III. Online Pharmacies Under the Ryan Haight Act

As telepharmacies utilize the internet to dispense controlled substances, they may constitute Online Pharmacies under the Ryan Haight Online Pharmacy Consumer Protection Act of 2008 (Ryan Haight Act) and must therefore either: (1) Obtain a modified registration under 21 CFR 1301.19; or (2) meet one of the exceptions to an Online Pharmacy under 21 CFR 1300.04(h). The terms “internet” and “online pharmacy” are defined in the CSA. The internet is “collectively the myriad of computer and telecommunications facilities, including equipment and operating software, which comprise the interconnected worldwide network of networks that employ the Transmission Control Protocol/internet Protocol, or any predecessor or successor protocol to such protocol, to communicate information of all kinds by wire or radio.” 21 U.S.C. 802 (50) and 21 CFR 1300.04(g).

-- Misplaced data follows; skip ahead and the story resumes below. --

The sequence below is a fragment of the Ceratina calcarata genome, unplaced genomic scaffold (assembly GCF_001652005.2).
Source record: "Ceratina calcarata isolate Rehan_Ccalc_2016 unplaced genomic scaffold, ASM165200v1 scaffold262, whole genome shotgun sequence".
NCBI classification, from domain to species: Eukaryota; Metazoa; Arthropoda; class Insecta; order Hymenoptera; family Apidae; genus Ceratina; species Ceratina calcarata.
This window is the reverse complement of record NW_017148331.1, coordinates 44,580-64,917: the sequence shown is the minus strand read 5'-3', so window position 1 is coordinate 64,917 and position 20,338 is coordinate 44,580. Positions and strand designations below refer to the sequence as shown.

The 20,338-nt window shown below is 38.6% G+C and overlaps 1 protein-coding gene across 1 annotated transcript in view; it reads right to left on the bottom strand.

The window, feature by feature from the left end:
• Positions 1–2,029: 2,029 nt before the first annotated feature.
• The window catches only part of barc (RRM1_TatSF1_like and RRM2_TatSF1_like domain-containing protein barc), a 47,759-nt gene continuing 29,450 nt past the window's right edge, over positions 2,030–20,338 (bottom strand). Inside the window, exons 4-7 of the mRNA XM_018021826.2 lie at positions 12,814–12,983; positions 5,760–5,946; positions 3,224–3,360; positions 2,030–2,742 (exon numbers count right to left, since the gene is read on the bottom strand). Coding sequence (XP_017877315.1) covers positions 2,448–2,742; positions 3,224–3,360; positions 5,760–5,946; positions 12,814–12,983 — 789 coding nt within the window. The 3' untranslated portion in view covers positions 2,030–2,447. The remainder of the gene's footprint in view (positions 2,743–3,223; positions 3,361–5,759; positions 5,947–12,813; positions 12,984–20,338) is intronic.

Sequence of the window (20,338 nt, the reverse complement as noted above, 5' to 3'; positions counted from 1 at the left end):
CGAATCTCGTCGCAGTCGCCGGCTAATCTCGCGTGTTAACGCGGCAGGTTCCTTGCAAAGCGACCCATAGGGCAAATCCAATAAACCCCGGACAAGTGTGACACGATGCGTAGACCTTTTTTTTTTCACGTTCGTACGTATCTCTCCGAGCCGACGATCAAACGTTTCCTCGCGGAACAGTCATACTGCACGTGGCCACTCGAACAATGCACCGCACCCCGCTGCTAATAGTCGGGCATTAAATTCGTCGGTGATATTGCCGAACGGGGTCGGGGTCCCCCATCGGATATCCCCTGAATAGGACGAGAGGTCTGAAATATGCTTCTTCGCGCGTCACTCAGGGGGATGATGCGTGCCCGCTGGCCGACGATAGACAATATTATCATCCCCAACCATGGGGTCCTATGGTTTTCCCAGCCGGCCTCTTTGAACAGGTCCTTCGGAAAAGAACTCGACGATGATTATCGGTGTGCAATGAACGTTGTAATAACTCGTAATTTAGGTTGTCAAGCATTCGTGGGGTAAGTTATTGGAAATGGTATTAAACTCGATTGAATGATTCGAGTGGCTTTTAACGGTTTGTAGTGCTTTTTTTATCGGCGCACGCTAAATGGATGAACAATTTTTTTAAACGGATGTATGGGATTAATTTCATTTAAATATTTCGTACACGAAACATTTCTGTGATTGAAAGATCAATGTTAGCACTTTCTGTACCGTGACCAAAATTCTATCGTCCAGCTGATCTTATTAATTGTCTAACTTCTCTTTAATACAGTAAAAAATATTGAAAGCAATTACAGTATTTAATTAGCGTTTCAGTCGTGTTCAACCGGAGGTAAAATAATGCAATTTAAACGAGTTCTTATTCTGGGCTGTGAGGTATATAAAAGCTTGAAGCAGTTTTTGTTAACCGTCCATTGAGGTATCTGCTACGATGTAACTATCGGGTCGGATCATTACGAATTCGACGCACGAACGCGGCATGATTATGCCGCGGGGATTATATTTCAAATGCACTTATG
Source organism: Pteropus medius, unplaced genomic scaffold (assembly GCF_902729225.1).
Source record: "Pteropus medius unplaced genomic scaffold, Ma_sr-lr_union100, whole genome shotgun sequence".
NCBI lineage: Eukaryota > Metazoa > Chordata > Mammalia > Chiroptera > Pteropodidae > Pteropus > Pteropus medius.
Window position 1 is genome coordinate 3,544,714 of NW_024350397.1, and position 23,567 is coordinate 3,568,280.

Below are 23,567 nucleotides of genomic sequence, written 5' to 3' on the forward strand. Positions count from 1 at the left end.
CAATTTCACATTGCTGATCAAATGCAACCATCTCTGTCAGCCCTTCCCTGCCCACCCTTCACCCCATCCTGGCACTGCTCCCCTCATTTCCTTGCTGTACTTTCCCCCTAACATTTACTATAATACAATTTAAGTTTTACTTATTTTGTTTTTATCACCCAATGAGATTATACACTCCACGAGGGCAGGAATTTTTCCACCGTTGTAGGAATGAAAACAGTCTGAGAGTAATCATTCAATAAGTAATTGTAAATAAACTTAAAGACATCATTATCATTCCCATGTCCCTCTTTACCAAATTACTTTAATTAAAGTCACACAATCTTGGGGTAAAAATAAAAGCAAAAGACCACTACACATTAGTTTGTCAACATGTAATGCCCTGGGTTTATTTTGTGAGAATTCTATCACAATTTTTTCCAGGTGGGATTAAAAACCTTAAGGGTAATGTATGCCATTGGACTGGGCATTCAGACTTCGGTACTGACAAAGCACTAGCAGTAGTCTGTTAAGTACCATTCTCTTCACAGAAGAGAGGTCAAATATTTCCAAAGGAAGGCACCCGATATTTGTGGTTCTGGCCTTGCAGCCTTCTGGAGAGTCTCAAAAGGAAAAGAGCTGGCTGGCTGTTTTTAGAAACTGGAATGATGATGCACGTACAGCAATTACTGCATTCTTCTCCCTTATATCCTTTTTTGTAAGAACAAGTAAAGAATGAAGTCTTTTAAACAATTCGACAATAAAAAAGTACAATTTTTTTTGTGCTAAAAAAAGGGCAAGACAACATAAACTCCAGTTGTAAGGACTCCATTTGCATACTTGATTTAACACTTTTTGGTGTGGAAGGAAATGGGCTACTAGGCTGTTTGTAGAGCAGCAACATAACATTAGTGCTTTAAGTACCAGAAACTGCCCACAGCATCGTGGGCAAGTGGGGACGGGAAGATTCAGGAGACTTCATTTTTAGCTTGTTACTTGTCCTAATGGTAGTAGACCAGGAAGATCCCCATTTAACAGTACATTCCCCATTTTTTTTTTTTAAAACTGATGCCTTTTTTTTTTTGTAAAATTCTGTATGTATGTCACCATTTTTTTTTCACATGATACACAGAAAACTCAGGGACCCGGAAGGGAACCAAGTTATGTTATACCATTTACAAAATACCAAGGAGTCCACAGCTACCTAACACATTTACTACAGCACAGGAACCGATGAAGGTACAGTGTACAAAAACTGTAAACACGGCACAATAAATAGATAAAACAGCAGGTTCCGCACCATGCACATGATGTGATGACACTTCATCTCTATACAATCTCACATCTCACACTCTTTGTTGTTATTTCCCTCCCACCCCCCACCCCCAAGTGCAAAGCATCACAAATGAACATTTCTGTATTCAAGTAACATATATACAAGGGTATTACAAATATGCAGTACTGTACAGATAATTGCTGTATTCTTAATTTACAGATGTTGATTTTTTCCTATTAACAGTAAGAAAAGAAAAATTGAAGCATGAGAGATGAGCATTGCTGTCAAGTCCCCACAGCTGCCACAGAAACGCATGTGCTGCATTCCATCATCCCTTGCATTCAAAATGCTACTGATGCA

An online pharmacy is defined as any “person, entity, or internet site, whether in the United States or abroad, that knowingly or intentionally delivers, distributes, or dispenses, or offers or attempts to deliver, distribute, or dispense, a controlled substance by means of the internet.” 21 U.S.C. 802 (52) and 21 CFR 1300.04(h). It is unlawful for any person or entity to operate as an online pharmacy, unless that person or entity is a DEA registered pharmacy under 21 CFR 1301.13 and DEA has approved and issued that person or entity a modified registration. 21 U.S.C. 823(f) and 21 CFR 1301.13(a). DEA may deny registration of an internet pharmacy if it determines the issuance of the necessary license modification would be inconsistent with the public interest. 21 CFR 1301.19(a). To date, there are no online pharmacies registered with DEA.